Stanton Art Teacher Retiring After 36 Years in Kent
Karl Martin wants to see a strong arts program continue at Kent City Schools
In Stanton Middle School there is a large, open space that serves as the art room. On the walls, Picasso is as well represented as student artwork.
Art teacher Karl Martin will retire at the end of this school year. And when he does, there may be a permanent vacancy.
"We think that they’re going to downsize and not hire another art teacher," he said. "It’s all about saving money these days."
Rather than eat lunch in the cafeteria, Martin’s students do so in his classroom.
"We have a lot of students here at lunchtime," Martin said. "And I kind of like it that way."
He talks about the projects they are working on with excitement. One of his students, whose work will be featured at an art show in collaboration with Kent State University’s Wick Poetry Center, holds up a painting Martin instantly compliments.
"Usually you illustrate a poem," he said. "This time, it’s going to be so great that we’ll have to find a poem."
"Oh, hi girls, come on in," he says, inviting more students into the room.
Martin knows the name of each student who enters his class and asks each one how their projects are coming along.
He has been teaching here for six years, "but in Kent, like 36 years," he said. "So a long time."
Martin is far from done with whatever will become of his career once this phase in his life is complete; he wants to continue his education.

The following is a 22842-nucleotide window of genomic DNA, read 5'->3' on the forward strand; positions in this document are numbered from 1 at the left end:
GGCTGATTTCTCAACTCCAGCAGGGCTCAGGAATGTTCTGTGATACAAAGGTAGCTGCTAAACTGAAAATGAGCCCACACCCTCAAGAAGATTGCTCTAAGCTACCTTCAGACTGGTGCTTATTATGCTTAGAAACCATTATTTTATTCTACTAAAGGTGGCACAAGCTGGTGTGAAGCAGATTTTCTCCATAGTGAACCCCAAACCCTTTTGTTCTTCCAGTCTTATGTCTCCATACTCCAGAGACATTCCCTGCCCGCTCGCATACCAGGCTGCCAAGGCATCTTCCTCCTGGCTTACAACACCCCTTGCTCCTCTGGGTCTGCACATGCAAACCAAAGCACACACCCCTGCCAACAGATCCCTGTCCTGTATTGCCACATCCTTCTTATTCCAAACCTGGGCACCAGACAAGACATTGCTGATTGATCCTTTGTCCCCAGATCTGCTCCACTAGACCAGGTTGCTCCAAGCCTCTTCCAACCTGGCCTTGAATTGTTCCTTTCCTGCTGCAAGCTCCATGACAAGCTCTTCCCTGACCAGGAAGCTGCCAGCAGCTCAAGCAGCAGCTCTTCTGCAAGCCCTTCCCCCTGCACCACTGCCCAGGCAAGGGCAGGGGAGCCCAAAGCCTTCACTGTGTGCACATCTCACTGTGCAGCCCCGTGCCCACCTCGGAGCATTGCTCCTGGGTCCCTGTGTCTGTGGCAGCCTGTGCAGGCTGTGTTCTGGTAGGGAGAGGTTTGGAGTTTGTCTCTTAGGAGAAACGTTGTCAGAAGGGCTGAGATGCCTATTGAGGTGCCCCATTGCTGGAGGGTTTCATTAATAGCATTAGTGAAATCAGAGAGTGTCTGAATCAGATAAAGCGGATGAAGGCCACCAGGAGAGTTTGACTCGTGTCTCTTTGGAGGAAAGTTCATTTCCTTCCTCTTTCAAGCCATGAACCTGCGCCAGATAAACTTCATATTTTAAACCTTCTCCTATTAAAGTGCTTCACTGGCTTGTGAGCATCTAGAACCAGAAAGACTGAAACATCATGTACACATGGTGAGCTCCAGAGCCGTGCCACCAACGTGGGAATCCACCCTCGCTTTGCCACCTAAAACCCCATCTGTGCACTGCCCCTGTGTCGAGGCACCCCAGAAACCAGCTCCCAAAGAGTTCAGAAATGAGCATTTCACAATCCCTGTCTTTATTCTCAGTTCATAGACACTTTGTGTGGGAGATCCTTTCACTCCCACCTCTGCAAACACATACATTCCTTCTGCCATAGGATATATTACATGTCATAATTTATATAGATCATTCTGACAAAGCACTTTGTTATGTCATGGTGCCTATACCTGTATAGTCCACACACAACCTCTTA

"Why would you go back to school?" one of his students asks him.
"I don’t know, I never finished school," Martin replied, telling the student he would like to receive his doctorate in education.
What Martin will miss most are his relationships with the students, who still come and go, to and from the increasingly busy room. Drawing, laughing and playing guitar, they seem to look up to him.
"Even when I retire I’m still your guitar teacher, right?" Martin asks a student, adding, "sorry I missed last week."
"He doesn’t want to teach me guitar," another student jokes.
On a more serious note, though he assumes he’s "preaching to the choir," Martin realizes they are cutting back on arts in schools. It's a saddening fact.
Again, a student interrupts. “To be able to have art class 45 minutes a day, it’s great," he says. "I get to sit here, relax and draw."
At the end of lunchtime the students file out of the art room.
"Have a wonderful …"
"Four days," a student says, completing Martin’s sentence for him.
And even after they leave, Martin discusses the students' work, pulling piles of self-portraits out of desk drawers.
"I think art or drawing is high-level stuff," he said, marveling at the sketches.
Behind him, sunlight breaks through cloud cover characteristic of another April in Kent. Three deer graze in the field just outside.
After Martin retires he might travel, or learn to dance, or work on his own art projects. Or maybe he will volunteer at public schools.
"It’s just one big continuum," he said.